Friday, February 18, 2005

Prisoner abuse 
First of all, let me be very clear in stating that the U.S. should not tolerate the abuse of prisoners or other detainees, and where evidence of abuse is sufficient, the U.S. should prosecute the perpetrators, as well as leadership in a position to know of the abuse and who failed to stop it, to the fullest extent of the law.

Now that the disclaimer is over with, I have some serious problems with the way this AP piece is reported.

1.) In the opening paragraph, the article states that the prisoner in question was "suspended by his wrists, with his hands cuffed behind his back," in "a position condemned by human rights groups as torture."

But it's not until the reader gets to the very end of the article -- IF he gets to the end of the article -- that we learn that the prisoner was not "suspended" in such a position at all. He was still able to support himself on his feet. Or would have been able to, had he remained conscious.

2.) The reporter uses the term "Palestinian hanging." Why? Because hanging someone by their wrists behind their back is a torture technique that goes back millennia. It is by no means unique to Israeli forces (if the allegations are true, although I'm agnostic on that point for now) and didn't even originate with them. So why use an unnecessarily loaded term?

Oh, other than to slime the Jews again, of course.

3.) The pathologist stated that the position this man was bound in "may have contributed to his death." But again, you have to read to the end of the article to learn that the REAL cause of death was that he had apparently had the crap beaten out of him by the SEALs who made the snatch. Yeah, that would explain the internal bleeding, evidenced by the blood flowing from the mouth.

4.) The REAL story, then - that this man was beaten so severely prior to arriving at Abu Ghraib that it caused internal bleeding sufficient to kill him within a few hours has been buried, and not even seriously dealt with, except in passing.

5.) The "green plastic bag" was almost certainly a sandbag. They're plastic, and they're green, and were commonly used at the time to hood prisoners. Not the most comfortable things in the world, in hot weather, but they're porous and you can breathe in them. That's a small, but important detail to get right. The reporter probably had no way of knowing it was a sandbag. But that's because most reporters are clueless.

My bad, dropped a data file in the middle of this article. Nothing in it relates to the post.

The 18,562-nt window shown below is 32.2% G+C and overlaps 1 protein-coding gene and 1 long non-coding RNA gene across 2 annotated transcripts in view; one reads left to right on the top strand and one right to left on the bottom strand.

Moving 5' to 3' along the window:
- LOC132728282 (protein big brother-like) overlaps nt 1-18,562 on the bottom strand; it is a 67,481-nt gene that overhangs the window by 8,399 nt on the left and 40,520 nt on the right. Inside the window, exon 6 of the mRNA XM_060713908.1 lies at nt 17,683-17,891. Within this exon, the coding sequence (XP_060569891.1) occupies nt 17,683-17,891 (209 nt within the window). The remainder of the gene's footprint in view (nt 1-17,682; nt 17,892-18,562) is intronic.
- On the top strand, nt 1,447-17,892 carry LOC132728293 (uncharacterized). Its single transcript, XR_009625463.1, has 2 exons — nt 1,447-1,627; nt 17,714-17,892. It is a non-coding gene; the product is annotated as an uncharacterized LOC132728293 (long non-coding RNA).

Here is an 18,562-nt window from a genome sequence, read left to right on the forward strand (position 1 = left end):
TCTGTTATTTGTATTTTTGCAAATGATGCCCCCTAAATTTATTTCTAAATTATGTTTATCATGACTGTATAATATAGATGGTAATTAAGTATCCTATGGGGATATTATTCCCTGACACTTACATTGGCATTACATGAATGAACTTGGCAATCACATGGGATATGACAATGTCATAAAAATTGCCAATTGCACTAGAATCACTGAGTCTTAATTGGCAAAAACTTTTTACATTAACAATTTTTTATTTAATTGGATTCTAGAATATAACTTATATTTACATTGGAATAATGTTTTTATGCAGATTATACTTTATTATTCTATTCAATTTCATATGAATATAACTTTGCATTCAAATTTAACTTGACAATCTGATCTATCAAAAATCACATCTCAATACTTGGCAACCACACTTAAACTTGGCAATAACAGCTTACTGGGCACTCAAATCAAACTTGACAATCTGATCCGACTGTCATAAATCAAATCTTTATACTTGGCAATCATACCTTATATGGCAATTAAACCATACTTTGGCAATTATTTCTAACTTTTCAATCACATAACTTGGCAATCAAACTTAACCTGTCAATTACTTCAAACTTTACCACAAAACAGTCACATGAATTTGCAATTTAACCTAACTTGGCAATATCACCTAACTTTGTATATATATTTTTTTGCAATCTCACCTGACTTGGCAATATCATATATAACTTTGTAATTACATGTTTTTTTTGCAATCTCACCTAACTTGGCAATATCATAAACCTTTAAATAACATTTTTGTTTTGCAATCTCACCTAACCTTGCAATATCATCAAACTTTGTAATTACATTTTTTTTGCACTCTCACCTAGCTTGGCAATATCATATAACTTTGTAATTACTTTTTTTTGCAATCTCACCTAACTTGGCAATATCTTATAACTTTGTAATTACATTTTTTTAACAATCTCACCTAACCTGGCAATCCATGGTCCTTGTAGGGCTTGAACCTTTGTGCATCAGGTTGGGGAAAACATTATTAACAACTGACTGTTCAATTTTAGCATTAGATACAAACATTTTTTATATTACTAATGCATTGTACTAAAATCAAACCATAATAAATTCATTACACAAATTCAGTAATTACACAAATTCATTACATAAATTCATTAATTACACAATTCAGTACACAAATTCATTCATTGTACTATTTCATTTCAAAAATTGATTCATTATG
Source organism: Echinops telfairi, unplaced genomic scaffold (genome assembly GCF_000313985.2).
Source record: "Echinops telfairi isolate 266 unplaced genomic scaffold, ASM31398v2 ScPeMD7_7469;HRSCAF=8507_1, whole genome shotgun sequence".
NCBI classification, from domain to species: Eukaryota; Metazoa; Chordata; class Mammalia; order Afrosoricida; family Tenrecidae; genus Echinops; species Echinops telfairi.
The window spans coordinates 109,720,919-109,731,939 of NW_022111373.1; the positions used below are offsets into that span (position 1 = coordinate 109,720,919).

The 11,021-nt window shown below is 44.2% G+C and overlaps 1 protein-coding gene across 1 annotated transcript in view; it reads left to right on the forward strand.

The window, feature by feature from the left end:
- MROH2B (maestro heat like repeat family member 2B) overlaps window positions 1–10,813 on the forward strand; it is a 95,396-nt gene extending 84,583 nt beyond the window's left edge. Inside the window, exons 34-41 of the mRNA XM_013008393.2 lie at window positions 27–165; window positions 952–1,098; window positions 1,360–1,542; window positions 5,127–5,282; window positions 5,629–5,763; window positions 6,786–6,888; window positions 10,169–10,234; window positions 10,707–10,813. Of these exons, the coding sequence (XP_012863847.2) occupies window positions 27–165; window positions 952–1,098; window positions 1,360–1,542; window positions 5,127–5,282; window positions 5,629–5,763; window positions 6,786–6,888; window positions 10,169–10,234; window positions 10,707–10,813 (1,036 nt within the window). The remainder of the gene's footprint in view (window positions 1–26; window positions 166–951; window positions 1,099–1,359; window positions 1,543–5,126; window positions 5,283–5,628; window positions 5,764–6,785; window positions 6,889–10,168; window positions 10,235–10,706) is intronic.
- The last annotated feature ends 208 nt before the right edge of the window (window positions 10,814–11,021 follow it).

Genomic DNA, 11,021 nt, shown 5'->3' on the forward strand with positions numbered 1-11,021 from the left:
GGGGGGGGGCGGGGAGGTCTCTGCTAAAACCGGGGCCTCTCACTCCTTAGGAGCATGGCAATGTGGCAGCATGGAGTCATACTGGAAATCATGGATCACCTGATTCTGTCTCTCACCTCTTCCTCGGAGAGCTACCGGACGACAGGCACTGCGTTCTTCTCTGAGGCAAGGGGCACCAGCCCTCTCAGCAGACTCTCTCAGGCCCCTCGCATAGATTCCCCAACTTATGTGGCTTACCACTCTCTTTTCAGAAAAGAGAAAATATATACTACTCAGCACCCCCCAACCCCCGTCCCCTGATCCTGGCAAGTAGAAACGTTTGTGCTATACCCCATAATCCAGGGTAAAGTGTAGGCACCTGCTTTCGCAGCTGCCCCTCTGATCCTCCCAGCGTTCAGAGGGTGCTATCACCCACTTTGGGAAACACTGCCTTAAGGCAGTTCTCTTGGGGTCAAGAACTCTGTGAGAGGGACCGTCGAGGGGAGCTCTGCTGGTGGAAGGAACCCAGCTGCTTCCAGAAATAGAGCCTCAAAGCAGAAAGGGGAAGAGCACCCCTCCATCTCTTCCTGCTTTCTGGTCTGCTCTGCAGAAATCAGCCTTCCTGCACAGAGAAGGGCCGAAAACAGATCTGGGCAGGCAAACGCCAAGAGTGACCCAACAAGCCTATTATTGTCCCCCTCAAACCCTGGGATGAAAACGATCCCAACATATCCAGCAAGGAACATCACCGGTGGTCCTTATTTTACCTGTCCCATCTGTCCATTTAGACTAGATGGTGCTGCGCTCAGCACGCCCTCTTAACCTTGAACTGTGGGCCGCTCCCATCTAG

6.) Again, we don't find out until the end of the article that this guy was allegedly among those who bombed the Baghdad Red Cross center. Don't you think his identity might be relevant to the story? (It would certainly explain the richly deserved pummeling courtesy of the swabbies.)

All in all, this would be a better news story if it were written upside down.

There IS a story here, and an important one. But it's not the story the AP wrote. What we have here is a pretty clear case of a reporter wanting to hop on to the Abu Ghraib torture angle, and therefore he presented the story in the most sensational angle possible.

But the most sensational aspects turn out not to be true. The truth is something far more mundane, although equally -- I hate to say that this guy's death was tragic -- equally unacceptable.

It was not the case in May 2003. But by November, there were certain due process safeguards put in place for all detainees. If I turned someone over to interrogators, I had to muster some evidence against him, and document that evidence, which would eventually go before a joint U.S./Iraqi tribunal.

Now, the reporter blew the story. So I'll lay the story out for him another way:

Was this man actually involved in the Red Cross bombing? The evidence is probably out there somewhere. I had to write down the evidence on the Coalition Forces Detainee Processing Form, along with providing photographic or physical evidence implicating the man.

Now, it may well be the case that we cannot divulge how this guy was identified - often it's by a HUMINT or SIGINT methodology best kept under wraps. But there may have been physical evidence at the guy's house. Can that be produced?

If not, are SEALs and other Superfriends-type outfits exempt from following the due process safeguards set up by CJTF-7? If so, why?

Finally, riddle me this, ladies and germs: How is it that an Army Specialist in an obscure reserve MP unit can put a pair of panties on someone's head, and pose for a bunch of tasteless pictures, and get 10 years in jail, but group of Navy SEALs can beat a man to death (the facts don't seem to be in dispute here) and walk away with Article 15s?

Enquiring minds want to know.

Splash, out


Good job. You hit the nail on the head. The SEAL team may have gotten a little overzealous, the the real story here is that they mjay have caught a guy who helped murder 33 people on October 27, 2003.

The willingness of some folks to make the terrorist their martyr in the holy jihad against the Bush Administration is pretty disturbing.
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